Dreams are under-rated in today’s society.

In my view, dreams can often have very powerful and meaningful symbolic messages that can inform us about what’s going on inside us and in our lives. But most people I know don’t seem to realise this.

We can learn about ourselves and grow, thanks to these messages (from our subconscious?). Everything in those kinds of dreams is a representation of you. The people, the buildings, the animals etc.

One powerful example would be if someone dies in your dream, (someone you know, a character, or celebrity), it can mean that an aspect of your personality is represented in them, and that part is changing, or losing it’s power.

Sometimes however, dreams don’t seem to be meaningful, and seem to just be random nonsense, in my opinion. These can include people you are crushing on, TV shows you’ve seen, things you’ve read about, for example. Just processing the day that’s gone, or just random ideas and imaginations bubbling up from the subconscious.

A site I like to use for interpreting dreams is this. There are many websites and books for interpreting dreams (I imagine some will be better than others).

There are different ways to interpret symbols, it’s not an exact science, (same with religious symbols and metaphors, in my view).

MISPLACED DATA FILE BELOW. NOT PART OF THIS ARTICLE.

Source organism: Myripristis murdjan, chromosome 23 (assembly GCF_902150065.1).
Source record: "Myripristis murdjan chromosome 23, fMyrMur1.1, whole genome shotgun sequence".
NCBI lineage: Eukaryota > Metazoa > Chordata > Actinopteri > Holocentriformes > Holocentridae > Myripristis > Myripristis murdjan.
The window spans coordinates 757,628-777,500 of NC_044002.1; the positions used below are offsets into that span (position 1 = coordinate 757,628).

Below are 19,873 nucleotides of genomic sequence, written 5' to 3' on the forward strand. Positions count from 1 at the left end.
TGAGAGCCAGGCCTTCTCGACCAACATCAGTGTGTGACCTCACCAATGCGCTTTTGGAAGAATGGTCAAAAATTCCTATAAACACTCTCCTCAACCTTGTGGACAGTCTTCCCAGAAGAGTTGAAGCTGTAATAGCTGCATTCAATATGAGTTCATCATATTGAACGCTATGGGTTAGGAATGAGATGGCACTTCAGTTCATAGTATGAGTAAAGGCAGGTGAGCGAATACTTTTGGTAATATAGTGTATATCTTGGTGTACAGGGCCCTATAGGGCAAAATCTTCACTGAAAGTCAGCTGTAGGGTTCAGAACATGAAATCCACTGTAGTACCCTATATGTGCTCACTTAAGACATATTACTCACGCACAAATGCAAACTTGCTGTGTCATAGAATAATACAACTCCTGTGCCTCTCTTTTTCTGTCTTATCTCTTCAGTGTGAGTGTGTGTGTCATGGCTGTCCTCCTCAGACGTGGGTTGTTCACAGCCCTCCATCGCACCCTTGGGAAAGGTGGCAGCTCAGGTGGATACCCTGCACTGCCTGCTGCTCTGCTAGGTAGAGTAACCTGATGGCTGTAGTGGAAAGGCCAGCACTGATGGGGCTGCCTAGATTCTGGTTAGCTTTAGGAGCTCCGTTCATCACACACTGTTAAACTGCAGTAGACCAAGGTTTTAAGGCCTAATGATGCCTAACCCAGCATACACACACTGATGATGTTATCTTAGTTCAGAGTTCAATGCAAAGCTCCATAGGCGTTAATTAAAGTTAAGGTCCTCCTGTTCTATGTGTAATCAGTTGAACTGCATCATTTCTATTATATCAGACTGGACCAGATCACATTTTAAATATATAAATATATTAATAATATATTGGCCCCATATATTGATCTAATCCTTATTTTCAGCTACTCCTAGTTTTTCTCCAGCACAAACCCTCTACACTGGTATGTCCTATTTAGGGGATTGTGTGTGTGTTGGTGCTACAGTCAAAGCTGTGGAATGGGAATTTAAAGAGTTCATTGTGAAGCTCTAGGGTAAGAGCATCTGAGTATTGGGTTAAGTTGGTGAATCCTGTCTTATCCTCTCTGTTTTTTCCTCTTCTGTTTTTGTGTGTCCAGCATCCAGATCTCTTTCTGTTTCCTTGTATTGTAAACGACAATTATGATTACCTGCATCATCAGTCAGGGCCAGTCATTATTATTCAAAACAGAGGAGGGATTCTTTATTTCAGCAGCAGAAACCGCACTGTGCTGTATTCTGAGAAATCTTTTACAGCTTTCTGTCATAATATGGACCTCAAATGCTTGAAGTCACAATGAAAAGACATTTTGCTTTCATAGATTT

The meaning of the symbols themselves are important to think about in the context of other symbols in the dreams and your feelings at the time. You will get a more accurate and relevant interpretation if you do this.

Carl Jung has been a pioneer in dream symbolism and interpretation. He has a book called ‘The undiscovered self, with symbols and the interpretation of dreams.’ I’ve just started reading it, so I can’t comment on it yet, but he’s a genius so I can’t wait to read it.

Thoughts can be a prison.

Being attached and identified with our thoughts and the thinker can create a prison (which is an illusion), and and it can be torture to live from that place; you are not really living right now. You’re living in the past and future.

There is no peace there.

It is constant grasping and striving.

It never delivers what it promises, and it can obscure what’s happening now, if we let it.

That prison we can live from and not even realise, is dead and not real, it’s just a map, and it’s not really who you are. The map is not the territory.

Thoughts aren’t who you are. If you’re constantly in your thoughts, how can you see that they aren’t you?

Thoughts come and go, but there’s something that always stays. You could assume the thing that stays is the ‘thinker’ or the ‘observer’ of the thoughts. But do you think thoughts, or do thoughts just happen? Do they come from somewhere you aren’t aware of? Do you ‘hear’ them, then claim to be the thinker of them?

Thoughts will do things like compare, make plans, present regrets to you, judge things, and narrate what’s happening even when a lot of the time, none of that is really needed. It’s a powerful tool, but I would ague, it’s not you.